Application of Probiotics in Folate Bio-Fortification of Yoghurt

  • Mohammad Khalili
  • Aziz Homayouni Rad
  • Ahmad Yari Khosroushahi
  • Hadi Khosravi
  • Somayeh JafarzadehEmail author


Folate deficiency is a public health concern affecting all age groups worldwide. The available evidence reveals that adding probiotic bacteria to the yoghurt starter cultures during yoghurt production process under fermentation conditions increases the folate content of yoghurt. The present study was conducted to measure two folate derivatives, i.e., 5-methyltetrahydrofolate and 5-formyltetrahydrofolate, in bio-fortified yoghurt samples including (1) yoghurt containing Streptococcus thermophilus and Lactobacillus bulgaricus, (2) probiotic yoghurt containing Lactobacillus acidophilus LA-5 and Bifidobacterium lactis BB-12, (3) probiotic yoghurt containing native strains of Lactobacillus plantarum 15HN, (4) probiotic yoghurt containing native strains of Lactococcus lactis 44Lac, and (5) probiotic yoghurt containing commercial strains of Lactobacillus plantarum LAT BY PL. During storage at 4 °C for 21 days, the highest levels of 5-methyltetrahydrofolate and 5-formyltetrahydrofolate, which were statistically significant, were detected in the yoghurt made using Lact. plantarum 15HN. Moreover, the highest total folate concentration (1487 ± 96.42 μg/L) was specified in the yoghurt containing Lact. plantarum 15HN on the 7th day. It can be conjectured that this product can be suggested as a proper alternative to synthetic folic acid and may not have the side effects of using synthetic folic acid overdoses.


Probiotic Folate Bio-fortification Yoghurt 



The study was financially supported by Research Vice Chancellor of Tabriz University of Medical Sciences.

Compliance with Ethical Standards

Conflict of Interest

The authors declare that they have no conflict of interest.

Ethical Approval

This article does not contain any studies with human participants or animals performed by any of the authors.

Informed Consent

Formal consent was not required considering the type of the present study.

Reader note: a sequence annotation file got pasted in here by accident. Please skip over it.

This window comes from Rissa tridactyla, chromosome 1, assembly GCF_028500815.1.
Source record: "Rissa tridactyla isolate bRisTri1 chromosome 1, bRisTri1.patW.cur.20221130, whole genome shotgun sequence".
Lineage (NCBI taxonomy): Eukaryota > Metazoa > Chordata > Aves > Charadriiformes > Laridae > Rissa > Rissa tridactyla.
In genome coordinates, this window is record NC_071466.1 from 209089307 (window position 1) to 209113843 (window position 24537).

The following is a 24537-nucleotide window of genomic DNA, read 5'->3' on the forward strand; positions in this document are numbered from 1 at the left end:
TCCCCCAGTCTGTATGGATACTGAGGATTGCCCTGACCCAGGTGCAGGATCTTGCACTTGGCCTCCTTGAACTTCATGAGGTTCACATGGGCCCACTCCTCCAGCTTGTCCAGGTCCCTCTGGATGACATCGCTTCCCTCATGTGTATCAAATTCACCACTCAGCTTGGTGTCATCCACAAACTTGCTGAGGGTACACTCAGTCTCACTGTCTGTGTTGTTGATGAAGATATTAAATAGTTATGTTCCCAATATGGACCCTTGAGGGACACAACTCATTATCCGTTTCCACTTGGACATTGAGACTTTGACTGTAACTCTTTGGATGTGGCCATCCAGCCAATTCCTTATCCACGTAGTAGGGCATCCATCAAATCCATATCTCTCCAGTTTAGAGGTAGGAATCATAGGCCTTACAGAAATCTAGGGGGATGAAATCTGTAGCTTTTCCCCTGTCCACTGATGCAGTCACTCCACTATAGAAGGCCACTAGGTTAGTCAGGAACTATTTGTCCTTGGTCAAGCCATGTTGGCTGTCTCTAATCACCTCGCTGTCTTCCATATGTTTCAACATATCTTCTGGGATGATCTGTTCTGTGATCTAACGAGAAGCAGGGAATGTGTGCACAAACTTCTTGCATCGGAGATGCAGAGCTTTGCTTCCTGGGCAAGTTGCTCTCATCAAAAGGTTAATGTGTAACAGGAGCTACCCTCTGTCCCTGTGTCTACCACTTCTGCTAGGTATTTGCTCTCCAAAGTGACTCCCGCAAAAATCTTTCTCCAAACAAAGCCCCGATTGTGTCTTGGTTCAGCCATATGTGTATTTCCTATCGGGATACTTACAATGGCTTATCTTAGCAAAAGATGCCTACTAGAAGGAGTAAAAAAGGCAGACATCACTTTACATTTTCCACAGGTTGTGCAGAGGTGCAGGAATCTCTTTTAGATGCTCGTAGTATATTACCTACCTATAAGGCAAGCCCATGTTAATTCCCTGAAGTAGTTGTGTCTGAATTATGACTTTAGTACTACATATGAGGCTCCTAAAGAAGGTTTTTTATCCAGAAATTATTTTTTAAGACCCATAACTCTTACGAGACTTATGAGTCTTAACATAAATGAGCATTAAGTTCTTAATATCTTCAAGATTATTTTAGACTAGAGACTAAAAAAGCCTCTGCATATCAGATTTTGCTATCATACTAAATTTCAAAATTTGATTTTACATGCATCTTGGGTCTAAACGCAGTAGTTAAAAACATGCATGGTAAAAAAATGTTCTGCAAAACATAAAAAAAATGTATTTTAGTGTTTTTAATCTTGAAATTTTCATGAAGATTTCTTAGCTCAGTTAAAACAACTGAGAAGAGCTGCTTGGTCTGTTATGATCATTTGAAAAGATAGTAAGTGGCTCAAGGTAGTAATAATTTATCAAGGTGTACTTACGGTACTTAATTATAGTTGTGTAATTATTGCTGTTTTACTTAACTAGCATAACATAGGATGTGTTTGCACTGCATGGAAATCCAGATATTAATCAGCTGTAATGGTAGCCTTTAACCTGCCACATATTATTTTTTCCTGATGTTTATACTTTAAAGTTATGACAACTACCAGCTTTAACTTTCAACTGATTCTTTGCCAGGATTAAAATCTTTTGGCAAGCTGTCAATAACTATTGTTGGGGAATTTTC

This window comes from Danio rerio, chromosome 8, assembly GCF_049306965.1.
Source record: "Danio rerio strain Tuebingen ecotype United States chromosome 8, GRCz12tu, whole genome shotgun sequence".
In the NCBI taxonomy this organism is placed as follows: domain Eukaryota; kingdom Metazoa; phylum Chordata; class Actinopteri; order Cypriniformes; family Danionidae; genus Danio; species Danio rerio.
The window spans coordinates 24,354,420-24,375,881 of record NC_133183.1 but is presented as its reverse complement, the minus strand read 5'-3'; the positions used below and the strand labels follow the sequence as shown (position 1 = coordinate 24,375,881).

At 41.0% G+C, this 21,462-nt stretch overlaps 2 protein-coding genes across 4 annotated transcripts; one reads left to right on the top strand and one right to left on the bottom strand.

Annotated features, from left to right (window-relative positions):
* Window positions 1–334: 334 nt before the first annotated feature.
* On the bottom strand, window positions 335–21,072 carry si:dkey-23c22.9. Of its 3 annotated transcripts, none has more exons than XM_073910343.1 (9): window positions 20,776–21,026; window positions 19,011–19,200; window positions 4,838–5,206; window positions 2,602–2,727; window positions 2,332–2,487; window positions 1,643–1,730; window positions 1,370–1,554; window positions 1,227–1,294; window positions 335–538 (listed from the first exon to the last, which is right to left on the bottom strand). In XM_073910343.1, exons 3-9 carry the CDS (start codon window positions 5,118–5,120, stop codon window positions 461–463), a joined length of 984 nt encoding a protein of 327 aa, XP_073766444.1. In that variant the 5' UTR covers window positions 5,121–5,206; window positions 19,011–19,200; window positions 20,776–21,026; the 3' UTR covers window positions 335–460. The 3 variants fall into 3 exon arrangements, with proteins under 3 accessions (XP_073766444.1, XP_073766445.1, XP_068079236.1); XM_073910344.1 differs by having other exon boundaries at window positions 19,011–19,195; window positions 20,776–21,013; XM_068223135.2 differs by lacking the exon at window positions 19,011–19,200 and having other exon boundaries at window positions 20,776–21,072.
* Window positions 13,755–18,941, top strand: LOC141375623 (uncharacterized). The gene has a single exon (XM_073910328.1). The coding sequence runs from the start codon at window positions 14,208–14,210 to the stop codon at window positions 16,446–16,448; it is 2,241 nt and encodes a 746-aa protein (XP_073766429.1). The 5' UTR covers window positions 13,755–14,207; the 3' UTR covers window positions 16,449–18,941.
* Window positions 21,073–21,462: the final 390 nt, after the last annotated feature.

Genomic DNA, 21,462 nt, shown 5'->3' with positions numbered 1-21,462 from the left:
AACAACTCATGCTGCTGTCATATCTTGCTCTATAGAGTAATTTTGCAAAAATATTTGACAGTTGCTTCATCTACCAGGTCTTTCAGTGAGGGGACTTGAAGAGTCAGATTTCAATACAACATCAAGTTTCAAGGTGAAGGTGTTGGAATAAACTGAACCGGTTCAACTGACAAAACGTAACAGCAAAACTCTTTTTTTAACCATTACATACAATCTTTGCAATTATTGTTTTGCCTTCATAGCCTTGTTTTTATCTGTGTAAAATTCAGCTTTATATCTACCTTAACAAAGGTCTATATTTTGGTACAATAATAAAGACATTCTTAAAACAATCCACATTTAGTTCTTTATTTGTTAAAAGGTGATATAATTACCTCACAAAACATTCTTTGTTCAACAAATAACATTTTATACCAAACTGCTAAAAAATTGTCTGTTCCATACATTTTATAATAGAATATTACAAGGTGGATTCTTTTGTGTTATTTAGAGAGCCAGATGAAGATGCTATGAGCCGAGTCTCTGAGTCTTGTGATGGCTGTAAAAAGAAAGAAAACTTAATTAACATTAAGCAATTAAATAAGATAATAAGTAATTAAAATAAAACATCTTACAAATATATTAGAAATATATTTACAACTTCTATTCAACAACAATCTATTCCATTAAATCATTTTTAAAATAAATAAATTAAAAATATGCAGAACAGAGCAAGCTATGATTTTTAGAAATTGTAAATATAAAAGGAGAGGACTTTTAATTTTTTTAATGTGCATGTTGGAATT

1. 1.
    Rad AH, Khosroushahi AY, Khalili M, Jafarzadeh S (2016) Folate bio-fortification of yoghurt and fermented milk: a review. Dairy Sci Technol 96(4):427–441CrossRefGoogle Scholar
  2. 2.
    Laiño JE, Juarez del Valle M, Savoy de Giori G, LeBlanc JGJ (2013) Development of a high folate concentration yogurt naturally bio-enriched using selected lactic acid bacteria. LWT Food Sci Technol 54(1):1–5. CrossRefGoogle Scholar
  3. 3.
    Holasova M, Fiedlerova V, Roubal P, Pechacova M (2005) Possibility of increasing natural folate content in fermented milk products by fermentation and fruit component addition. Czech J Food Sci 23(5):196–201CrossRefGoogle Scholar
  4. 4.
    LeBlanc JG, de Giori GS, Smid EJ, Hugenholtz J, Sesma F (2007) Folate production by lactic acid bacteria and other food-grade microorganisms. In: Méndez-Vilas A (ed) Communicating current research and educational topics and trends in applied microbiology, 1st edn. FORMATEX, Oklahoma, pp 329–339Google Scholar
  5. 5.
    Papastoyiannidis G, Polychroniadou A, Michaelidou A-M, Alichanidis E (2006) Fermented milks fortified with B-group vitamins: vitamin stability and effect on resulting products. Food Sci Technol Int 12(6):521–529CrossRefGoogle Scholar
  6. 6.
    Storozhenko S, Ravanel S, Zhang G-F, Rébeillé F, Lambert W, Van Der Straeten D (2005) Folate enhancement in staple crops by metabolic engineering. Trends Food Sci Technol 16(6):271–281CrossRefGoogle Scholar
  7. 7.
    Geisel J (2003) Folic acid and neural tube defects in pregnancy: a review. J Perinat Neonatal Nur 17(4):268–279CrossRefGoogle Scholar
  8. 8.
    Rossi M, Amaretti A, Raimondi S (2011) Folate production by probiotic bacteria. Nutrients 3(1):118–134CrossRefGoogle Scholar
  9. 9.
    Taheraghdam AA, Dalirakbari N, Khalili M, Soltani M, Ahari SS (2016) Hyperhomocysteinemia, low vitamin B12, and low folic acid: are risk factors of cerebral vascular thrombosis in northwest Iran? J Res Med Sci 21:16–20CrossRefGoogle Scholar
  10. 10.
    Laiño JE, LeBlanc JG, Savoy de Giori G (2012) Production of natural folates by lactic acid bacteria starter cultures isolated from artisanal Argentinean yogurts. Can J Microbiol 58(5):581–588CrossRefGoogle Scholar
  11. 11.
    Bailey LB, Rampersaud GC, Kauwell GP (2003) Folic acid supplements and fortification affect the risk for neural tube defects, vascular disease and cancer: evolving science. J Nutr 133(6):1961S–1968SCrossRefGoogle Scholar
  12. 12.